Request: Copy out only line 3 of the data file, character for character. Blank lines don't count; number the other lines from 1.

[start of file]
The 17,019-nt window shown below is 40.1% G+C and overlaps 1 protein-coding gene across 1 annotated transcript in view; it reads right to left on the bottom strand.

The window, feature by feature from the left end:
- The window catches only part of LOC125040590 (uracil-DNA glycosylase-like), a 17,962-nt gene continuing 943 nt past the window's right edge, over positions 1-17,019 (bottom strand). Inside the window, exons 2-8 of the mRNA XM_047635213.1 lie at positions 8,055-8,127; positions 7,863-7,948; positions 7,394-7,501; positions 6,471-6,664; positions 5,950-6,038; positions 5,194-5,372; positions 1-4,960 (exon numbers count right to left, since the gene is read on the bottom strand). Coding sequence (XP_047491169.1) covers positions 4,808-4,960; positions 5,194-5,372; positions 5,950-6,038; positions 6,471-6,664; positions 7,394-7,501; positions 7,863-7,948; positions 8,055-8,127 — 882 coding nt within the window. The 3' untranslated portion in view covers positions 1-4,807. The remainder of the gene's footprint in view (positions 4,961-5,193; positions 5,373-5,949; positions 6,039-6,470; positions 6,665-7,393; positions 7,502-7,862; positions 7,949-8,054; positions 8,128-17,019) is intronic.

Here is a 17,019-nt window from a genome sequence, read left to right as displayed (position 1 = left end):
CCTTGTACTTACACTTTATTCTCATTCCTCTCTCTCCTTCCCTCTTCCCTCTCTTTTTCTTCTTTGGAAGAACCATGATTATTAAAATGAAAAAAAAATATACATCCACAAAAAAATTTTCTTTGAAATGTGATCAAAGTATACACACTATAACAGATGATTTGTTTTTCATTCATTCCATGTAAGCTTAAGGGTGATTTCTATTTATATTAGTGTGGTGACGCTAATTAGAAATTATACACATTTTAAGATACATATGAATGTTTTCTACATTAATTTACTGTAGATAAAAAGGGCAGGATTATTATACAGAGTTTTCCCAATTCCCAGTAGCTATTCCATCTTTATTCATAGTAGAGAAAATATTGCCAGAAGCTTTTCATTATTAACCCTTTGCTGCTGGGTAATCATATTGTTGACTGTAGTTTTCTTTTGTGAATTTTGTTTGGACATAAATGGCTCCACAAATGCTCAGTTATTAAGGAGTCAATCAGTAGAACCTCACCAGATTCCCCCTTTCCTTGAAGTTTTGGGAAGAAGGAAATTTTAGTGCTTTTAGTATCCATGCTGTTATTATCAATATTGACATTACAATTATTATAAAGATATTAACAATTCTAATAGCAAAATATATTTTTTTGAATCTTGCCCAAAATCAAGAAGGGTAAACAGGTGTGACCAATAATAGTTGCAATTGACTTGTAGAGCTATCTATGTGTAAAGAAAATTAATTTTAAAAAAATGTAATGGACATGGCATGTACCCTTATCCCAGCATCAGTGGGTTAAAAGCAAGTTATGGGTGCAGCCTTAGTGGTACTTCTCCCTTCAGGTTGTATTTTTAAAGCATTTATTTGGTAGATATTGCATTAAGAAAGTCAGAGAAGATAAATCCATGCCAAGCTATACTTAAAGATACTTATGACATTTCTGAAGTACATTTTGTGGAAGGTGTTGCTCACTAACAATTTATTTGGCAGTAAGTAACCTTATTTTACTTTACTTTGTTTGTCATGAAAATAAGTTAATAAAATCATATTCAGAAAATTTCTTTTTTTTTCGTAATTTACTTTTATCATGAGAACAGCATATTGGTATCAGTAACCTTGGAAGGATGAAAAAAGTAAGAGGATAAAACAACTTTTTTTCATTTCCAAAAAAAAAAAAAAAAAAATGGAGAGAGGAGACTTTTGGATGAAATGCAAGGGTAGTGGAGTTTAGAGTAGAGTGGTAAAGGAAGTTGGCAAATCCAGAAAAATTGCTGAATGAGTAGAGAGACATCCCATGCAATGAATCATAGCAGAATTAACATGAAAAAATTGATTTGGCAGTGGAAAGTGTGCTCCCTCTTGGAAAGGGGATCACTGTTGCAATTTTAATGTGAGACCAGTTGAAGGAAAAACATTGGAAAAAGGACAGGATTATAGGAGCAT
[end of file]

- The window catches only part of LOC125040590 (uracil-DNA glycosylase-like), a 17,962-nt gene continuing 943 nt past the window's right edge, over positions 1-17,019 (bottom strand). Inside the window, exons 2-8 of the mRNA XM_047635213.1 lie at positions 8,055-8,127; positions 7,863-7,948; positions 7,394-7,501; positions 6,471-6,664; positions 5,950-6,038; positions 5,194-5,372; positions 1-4,960 (exon numbers count right to left, since the gene is read on the bottom strand). Coding sequence (XP_047491169.1) covers positions 4,808-4,960; positions 5,194-5,372; positions 5,950-6,038; positions 6,471-6,664; positions 7,394-7,501; positions 7,863-7,948; positions 8,055-8,127 — 882 coding nt within the window. The 3' untranslated portion in view covers positions 1-4,807. The remainder of the gene's footprint in view (positions 4,961-5,193; positions 5,373-5,949; positions 6,039-6,470; positions 6,665-7,393; positions 7,502-7,862; positions 7,949-8,054; positions 8,128-17,019) is intronic.